Over 90 species of mammals call Grand Canyon National Park home, giving this park higher mammalian species diversity than Yellowstone. From the largest land animal in North America to some of the highest bat species diversity in the United States, Grand Canyon is home to a far larger mammalian population than many people think. Most visitors to the park see mule deer, elk, and squirrels, but many of Grand Canyon's mammals are secretive or nocturnal and move around unnoticed.
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Grand Canyon National Park is home to one of the highest bat diversities anywhere in the United States, providing habitat to 22 species of bats. Many bats in the park eat insects, with the Little Brown Bat (Myotis lucifugus) capable of eating 1,200 mosquito-sized insects an hour. Others feed on fish and yet others eat the nectar of fruit producing plants-helping to pollinate the plants. However, a fatal disease has started to infect these creatures across the country. White-Nose Syndrome has not reached Arizona but is likely in the next few years. Although it’s unlikely you’ll encounter all of Grand Canyon’s bat species during your visit, look into the evening and night skies to view the only mammals capable of true flight.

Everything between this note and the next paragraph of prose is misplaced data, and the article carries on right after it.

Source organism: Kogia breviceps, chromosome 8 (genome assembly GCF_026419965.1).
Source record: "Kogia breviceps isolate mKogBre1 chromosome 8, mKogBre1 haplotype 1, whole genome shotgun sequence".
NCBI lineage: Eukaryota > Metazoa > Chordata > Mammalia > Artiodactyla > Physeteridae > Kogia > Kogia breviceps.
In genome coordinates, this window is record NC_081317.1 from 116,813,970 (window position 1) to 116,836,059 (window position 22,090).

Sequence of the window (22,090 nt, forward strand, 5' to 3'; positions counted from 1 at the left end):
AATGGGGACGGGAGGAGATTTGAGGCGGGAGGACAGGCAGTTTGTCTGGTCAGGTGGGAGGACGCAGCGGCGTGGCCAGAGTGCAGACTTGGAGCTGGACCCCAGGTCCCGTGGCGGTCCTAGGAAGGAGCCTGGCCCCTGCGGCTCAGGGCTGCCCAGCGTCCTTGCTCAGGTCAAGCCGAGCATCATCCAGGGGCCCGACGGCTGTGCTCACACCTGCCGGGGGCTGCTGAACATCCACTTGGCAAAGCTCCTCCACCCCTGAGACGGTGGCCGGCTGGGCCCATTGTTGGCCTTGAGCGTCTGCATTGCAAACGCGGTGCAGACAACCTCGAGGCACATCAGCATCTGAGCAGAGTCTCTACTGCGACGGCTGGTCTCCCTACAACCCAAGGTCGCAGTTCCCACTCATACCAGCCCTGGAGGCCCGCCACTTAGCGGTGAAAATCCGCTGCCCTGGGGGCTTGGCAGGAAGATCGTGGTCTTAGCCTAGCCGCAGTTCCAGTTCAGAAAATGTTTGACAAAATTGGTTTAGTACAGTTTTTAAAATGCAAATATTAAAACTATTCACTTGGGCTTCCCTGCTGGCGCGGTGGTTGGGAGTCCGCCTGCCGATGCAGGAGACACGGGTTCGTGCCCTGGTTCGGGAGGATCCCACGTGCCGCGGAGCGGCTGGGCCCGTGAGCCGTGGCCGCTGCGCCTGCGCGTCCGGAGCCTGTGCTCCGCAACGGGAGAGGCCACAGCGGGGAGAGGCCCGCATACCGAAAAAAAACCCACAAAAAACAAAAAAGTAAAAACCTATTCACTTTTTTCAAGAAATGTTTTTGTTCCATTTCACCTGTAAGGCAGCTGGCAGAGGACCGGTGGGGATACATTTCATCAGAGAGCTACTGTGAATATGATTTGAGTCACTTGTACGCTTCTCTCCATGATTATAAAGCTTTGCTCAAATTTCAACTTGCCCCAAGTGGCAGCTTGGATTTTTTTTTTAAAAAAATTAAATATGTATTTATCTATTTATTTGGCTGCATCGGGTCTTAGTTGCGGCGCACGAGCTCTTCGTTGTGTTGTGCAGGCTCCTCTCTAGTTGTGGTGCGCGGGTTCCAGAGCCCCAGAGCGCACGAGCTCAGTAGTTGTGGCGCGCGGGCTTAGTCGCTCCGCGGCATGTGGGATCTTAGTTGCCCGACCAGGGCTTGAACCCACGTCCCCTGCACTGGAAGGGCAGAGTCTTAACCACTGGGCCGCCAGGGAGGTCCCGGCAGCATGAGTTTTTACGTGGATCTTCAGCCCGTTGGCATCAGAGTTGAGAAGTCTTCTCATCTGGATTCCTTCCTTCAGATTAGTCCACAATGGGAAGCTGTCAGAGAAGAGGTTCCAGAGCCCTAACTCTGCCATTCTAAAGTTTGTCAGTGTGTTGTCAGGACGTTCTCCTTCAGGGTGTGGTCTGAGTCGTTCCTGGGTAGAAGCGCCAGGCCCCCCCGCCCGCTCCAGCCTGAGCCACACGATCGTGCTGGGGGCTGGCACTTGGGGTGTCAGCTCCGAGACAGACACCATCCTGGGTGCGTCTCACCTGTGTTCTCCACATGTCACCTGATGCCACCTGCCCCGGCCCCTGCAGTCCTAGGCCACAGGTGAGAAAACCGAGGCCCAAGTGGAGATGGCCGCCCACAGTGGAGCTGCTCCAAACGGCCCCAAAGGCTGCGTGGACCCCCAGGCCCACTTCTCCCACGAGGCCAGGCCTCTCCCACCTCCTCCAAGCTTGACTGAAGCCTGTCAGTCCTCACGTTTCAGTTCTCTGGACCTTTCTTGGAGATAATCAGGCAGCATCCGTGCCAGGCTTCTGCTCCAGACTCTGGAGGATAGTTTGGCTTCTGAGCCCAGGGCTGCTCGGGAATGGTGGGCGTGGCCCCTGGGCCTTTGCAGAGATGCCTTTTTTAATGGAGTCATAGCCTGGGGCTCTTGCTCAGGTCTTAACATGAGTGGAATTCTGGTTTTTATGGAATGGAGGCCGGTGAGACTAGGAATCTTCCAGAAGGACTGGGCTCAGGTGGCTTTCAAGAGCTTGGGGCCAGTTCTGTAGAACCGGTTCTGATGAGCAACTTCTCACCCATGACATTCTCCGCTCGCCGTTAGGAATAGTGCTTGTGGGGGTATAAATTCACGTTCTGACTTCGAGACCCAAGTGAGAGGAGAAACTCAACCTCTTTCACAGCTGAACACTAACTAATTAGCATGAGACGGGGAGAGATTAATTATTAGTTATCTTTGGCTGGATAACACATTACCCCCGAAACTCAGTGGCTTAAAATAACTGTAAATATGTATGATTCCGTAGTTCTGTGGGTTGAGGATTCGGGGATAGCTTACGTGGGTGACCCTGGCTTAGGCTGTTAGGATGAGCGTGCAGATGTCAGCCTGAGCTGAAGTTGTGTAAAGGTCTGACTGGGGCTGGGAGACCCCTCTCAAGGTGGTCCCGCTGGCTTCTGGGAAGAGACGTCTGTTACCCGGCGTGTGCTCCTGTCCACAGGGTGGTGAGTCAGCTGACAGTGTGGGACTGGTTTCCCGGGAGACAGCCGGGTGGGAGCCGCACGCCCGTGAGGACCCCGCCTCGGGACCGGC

One of the largest and most charismatic of Grand Canyon National Park's wildlife is the desert bighorn sheep. This species is the largest native animal in the park with males weighing up to 300 lbs (135 kg), though two nonnative species living in the park, bison and elk are larger. Though bighorn are generally associated with mountainous terrain, the unique landscape found in the Grand Canyon provide excellent habitat unlike any other on earth. The canyons have provided remote refuges for these animals and this is the only non-reintroduced population of desert bighorn.
The Grand Canyon is home to one of the world’s largest species of skunk, the American hog-nosed skunk (Conepatus leuconotus). The park is north of the species’ known range, but two skunks were reported by river trips on the Colorado River in 2014. It is unknown whether the species has been overlooked in the Grand Canyon in the past, or if it has expanded its range northwest. These sightings suggest a breeding population on both sides of the river. Park biologists are beginning a study of the distribution and presence of hog-nosed skunks in the canyon.
Javelina are known by many names: collared peccary and musk hog are commonly used. Javelina young are sometimes called reds because of the color their fur at that stage. No matter what you call them, javelinas are not pigs. They are however, hoofed mammals that look quite like pigs. Ancestors of today’s javelinas made the journey, over the Bering land-bridge, eventually to Central and South America.
Last updated: April 25, 2018